Ann Whittaker | The Ecology of Paradox

 Photo of Ann Whittaker by Jennifer Pritchard. Laguna Beach, spring 2017, superbloom walk.

Photo of Ann Whittaker by Jennifer Pritchard. Laguna Beach, spring 2017, superbloom walk.

 Photo of Ann Whittaker by Jennifer Pritchard. Laguna Beach, spring 2017, superbloom walk.

Photo of Ann Whittaker by Jennifer Pritchard. Laguna Beach, spring 2017, superbloom walk.

I grew up at the base of a granite mountain that stood honest, simple, solid, true. I grew up in a home of disconnect and discord–a father who told me that girls couldn’t be archeologists and a mother who used to pray for wings so she could fly away.  I lived in between these worlds of mountain and home–transitioning between two notes on a scale that I could not yet weave together. There was something alluring about the walk between my front door and the threshold of the mountain–I was walking a path that would create the geography of a life. I knew that music happened between notes–it is the distance, the relationships, and trust in uncertainty. You never quite know where you’ll land, but you have an intuition that the cadence, the arrival point, will resonate with your core being. 

I closed my eyes to the broken relationships that surrounded me, and, yet, I could not turn off the sounds. I heard disjointed rhythms, dissonant chords, and unnatural silences. But in the mountain I heard aspen trees in the wind that transported me to a far away ocean, birdsongs that called forth the morning sun, and the sound of a river crashing into the thunder of monsoon season. These were the notes of paradox: the dissonance at home cultivated an ear for natural harmony, resolution, and resonance on the mountain. The geography of my soul was being formed by the ecology of paradoxes that I lived within.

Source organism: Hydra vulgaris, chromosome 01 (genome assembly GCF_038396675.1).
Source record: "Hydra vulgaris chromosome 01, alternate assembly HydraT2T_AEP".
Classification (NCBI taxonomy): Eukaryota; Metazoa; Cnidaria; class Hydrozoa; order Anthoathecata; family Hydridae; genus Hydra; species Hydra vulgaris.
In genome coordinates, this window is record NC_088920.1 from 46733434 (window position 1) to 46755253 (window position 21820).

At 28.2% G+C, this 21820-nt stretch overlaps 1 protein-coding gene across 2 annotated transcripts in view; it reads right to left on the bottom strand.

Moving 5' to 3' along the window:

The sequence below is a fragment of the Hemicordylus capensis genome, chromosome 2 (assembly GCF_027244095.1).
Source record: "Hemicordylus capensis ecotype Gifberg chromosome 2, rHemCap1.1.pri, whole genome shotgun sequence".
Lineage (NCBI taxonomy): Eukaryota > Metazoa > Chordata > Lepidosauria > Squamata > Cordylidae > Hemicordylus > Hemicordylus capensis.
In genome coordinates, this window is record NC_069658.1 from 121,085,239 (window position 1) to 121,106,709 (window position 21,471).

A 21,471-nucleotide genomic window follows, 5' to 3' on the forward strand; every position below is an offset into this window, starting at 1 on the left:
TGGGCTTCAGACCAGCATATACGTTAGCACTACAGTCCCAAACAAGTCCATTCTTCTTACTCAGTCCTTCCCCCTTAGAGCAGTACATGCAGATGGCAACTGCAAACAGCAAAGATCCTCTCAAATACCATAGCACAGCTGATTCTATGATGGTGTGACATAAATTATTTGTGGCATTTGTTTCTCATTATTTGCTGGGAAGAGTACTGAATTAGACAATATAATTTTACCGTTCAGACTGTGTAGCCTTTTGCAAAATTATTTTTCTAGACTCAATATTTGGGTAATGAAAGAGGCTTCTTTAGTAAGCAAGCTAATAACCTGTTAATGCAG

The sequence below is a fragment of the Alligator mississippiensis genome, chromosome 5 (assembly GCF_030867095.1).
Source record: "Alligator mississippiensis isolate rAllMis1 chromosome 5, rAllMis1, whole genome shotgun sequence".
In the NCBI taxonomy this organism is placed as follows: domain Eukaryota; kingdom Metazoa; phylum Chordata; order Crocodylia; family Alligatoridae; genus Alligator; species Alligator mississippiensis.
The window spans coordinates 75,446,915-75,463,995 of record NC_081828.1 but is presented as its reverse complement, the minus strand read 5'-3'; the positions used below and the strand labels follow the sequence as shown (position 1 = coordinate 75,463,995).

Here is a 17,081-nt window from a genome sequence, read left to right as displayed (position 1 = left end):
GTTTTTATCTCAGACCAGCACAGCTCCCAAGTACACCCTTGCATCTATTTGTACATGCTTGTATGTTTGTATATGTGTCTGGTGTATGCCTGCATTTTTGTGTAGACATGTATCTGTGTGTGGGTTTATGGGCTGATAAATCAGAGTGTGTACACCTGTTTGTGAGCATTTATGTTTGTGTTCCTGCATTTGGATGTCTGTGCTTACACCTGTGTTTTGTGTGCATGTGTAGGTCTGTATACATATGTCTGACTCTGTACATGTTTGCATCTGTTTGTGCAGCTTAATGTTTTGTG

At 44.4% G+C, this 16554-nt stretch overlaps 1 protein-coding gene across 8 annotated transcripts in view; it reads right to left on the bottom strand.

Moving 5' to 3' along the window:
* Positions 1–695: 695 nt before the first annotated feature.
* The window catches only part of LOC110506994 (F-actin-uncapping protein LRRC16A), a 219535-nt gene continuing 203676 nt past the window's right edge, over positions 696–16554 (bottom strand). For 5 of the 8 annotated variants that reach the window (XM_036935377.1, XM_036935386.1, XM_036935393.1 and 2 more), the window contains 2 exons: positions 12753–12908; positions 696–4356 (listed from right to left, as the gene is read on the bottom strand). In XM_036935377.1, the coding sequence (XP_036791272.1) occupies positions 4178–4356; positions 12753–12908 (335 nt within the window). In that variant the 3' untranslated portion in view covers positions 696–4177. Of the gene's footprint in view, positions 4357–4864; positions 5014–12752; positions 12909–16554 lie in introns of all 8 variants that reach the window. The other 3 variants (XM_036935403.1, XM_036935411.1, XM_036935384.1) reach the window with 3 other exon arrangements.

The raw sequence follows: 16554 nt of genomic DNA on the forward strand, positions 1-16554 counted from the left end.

I began to notice relationships, the place where two or more objects or people meet and identity is suspended––we are neither here nor there. How are we related in any given moment, over a lifetime? What distance or rhythm is between us? What is the ecology of a life? What is the composition? These are questions that began to flood my thoughts. Everything was about relationships, permeable borders, cause and effect, and the resonance we are left with. 

I was consumed with paradox, and the tension between two seemingly opposing ideas. What music did a paradox create? What effort had to be made to get from here to there? What happened when sound faded into silence? What happened at dusk, when light slowly faded to dark? How could I feel so much love on a mountain when I felt invisible at home? It all existed. At once. In a composition that enchanted me to no end.

And then I opened my eyes to photography–compositions of relationships formed by light and dark. Where did the light meet the dark? In the subtle grays that give form through ambiguity––they are neither light nor dark. The grays, I found, were the music between the notes. And so I began to wonder can you see a cadence? Can you see an arrival point, made up of patterns, relationships, and intuition? How do shadows and light resonate like the rhythm of a poem?  

I reoriented my life’s geography: I got on a plane to Mexico and walked into a classroom where I first began to understand that photography truly is the composition of paradox. And there was Jen–an unexpected but resounding cadence, an arrival point, a home. 

-AW